First flight certificate from the crew
If you want to make your baby's first flight extra special, consider asking the flight crew for a first flight certificate and even little wings for your little one. Many airlines offer this sweet souvenir to commemorate your baby's first time up in the air.
As you board the plane, let the flight attendants know that it's your baby's first flight. They will likely be excited to help make the experience memorable for your family. If they have a first flight certificate, they'll gladly present it to you and your little one.
This certificate is a cute keepsake to remember your baby's first flight. You can add it to your baby book or display it on a bulletin board at home. It's also fun to announce your baby's first trip to friends and family.
Asking the crew for help
It's always helpful to know that airlines and flight attendants are familiar with kids flying, and they're there to assist you.
If you have any concerns or questions during your flight, don't hesitate to ask for help. Whether it is help with stowing your carry-on luggage, getting an extra pillow or blanket, or requesting special meals for your toddler to travel, the crew is ready to help you.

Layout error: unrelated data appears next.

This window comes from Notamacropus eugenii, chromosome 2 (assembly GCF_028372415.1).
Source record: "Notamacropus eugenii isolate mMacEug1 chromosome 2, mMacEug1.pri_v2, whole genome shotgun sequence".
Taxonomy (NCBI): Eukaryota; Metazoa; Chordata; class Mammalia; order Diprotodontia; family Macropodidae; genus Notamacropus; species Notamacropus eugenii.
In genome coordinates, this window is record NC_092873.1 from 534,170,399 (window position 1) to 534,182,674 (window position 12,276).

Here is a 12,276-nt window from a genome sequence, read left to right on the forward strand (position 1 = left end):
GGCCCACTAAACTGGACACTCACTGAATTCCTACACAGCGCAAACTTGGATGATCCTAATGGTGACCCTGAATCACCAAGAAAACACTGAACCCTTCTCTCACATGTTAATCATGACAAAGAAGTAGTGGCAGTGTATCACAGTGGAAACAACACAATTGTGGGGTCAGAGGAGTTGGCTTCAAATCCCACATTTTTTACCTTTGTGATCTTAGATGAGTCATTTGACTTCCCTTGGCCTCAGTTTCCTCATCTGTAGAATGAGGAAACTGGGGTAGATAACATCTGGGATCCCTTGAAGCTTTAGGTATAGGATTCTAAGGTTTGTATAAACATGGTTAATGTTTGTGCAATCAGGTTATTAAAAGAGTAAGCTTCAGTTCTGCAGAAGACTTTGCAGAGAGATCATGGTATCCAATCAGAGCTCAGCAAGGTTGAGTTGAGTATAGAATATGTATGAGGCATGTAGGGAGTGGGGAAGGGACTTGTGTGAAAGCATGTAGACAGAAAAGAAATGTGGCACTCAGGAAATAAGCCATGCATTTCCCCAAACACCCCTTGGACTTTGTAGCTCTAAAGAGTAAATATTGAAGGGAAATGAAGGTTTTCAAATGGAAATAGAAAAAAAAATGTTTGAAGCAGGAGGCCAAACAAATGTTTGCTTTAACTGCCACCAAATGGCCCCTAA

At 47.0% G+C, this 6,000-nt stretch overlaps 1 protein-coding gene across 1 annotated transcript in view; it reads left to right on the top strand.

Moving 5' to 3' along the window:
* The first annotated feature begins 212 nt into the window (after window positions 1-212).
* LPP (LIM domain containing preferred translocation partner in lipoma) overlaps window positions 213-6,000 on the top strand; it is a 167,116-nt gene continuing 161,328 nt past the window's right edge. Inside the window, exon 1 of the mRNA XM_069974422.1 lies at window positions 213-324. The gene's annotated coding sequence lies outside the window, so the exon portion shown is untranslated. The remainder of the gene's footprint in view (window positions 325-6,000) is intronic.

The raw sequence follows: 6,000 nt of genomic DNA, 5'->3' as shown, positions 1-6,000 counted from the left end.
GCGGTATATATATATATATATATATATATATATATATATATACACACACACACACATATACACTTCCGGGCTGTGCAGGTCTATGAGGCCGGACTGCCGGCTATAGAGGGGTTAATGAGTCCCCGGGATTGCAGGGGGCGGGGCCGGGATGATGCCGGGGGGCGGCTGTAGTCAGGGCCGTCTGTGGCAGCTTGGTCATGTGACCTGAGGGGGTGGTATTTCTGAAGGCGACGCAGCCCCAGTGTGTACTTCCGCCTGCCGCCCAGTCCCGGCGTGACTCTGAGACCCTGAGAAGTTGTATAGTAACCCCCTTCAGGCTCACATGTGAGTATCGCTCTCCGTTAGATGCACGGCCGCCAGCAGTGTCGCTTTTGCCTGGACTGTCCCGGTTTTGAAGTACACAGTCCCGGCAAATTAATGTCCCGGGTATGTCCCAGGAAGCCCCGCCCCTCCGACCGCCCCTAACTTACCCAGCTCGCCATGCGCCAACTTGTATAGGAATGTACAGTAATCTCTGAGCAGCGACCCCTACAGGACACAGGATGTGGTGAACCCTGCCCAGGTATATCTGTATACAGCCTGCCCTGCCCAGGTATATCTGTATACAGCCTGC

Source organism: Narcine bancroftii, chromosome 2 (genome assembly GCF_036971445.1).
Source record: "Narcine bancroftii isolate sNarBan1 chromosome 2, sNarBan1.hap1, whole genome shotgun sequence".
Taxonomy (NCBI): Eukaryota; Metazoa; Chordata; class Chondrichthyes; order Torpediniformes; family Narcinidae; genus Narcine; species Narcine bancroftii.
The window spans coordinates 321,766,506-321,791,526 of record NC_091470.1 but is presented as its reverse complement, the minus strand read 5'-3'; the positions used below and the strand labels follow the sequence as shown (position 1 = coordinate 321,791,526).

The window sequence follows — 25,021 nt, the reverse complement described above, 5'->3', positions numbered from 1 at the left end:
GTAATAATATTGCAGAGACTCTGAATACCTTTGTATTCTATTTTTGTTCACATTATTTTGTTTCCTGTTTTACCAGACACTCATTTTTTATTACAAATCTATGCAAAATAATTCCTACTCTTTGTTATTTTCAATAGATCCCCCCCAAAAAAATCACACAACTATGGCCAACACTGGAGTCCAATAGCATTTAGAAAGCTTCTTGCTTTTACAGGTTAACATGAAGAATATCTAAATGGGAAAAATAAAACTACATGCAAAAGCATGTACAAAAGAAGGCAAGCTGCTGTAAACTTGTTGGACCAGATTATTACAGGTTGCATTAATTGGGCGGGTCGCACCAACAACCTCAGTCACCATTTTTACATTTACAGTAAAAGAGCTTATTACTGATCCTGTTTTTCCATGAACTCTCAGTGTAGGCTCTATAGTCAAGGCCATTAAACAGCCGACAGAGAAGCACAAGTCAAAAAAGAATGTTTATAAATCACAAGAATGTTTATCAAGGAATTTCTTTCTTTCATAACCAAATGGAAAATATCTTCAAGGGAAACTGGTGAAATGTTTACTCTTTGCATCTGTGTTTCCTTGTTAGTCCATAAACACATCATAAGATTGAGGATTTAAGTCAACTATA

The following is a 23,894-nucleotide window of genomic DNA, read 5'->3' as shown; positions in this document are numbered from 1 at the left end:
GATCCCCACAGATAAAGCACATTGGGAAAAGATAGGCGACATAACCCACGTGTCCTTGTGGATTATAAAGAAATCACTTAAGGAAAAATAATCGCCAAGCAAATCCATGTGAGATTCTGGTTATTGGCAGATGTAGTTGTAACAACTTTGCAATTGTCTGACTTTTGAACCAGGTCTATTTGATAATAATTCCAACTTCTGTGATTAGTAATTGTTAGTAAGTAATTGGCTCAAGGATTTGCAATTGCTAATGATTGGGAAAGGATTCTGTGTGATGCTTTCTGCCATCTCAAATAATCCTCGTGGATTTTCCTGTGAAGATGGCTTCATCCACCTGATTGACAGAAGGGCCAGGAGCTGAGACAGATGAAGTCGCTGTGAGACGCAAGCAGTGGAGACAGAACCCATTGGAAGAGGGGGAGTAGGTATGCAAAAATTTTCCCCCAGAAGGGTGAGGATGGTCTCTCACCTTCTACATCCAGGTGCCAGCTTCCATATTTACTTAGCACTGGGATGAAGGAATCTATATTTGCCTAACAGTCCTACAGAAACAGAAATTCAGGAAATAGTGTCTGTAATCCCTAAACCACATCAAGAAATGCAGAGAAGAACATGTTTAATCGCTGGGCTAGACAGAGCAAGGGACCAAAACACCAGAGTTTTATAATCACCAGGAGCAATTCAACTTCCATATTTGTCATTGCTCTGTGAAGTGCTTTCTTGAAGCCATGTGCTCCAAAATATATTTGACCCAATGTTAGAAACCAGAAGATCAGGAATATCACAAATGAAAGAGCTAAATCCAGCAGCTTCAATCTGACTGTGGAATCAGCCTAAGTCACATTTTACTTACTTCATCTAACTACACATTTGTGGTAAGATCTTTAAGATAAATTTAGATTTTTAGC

It can be tough to juggle a baby and everything else that comes with air travel, so don't be afraid to reach out for assistance. They're there to make your flight as comfortable and enjoyable as possible, so take advantage of their help whenever you need it.
And remember, you're doing great! Flying with a newborn can be stressful, but with a little preparation and the right mindset, you can make it a successful and enjoyable experience.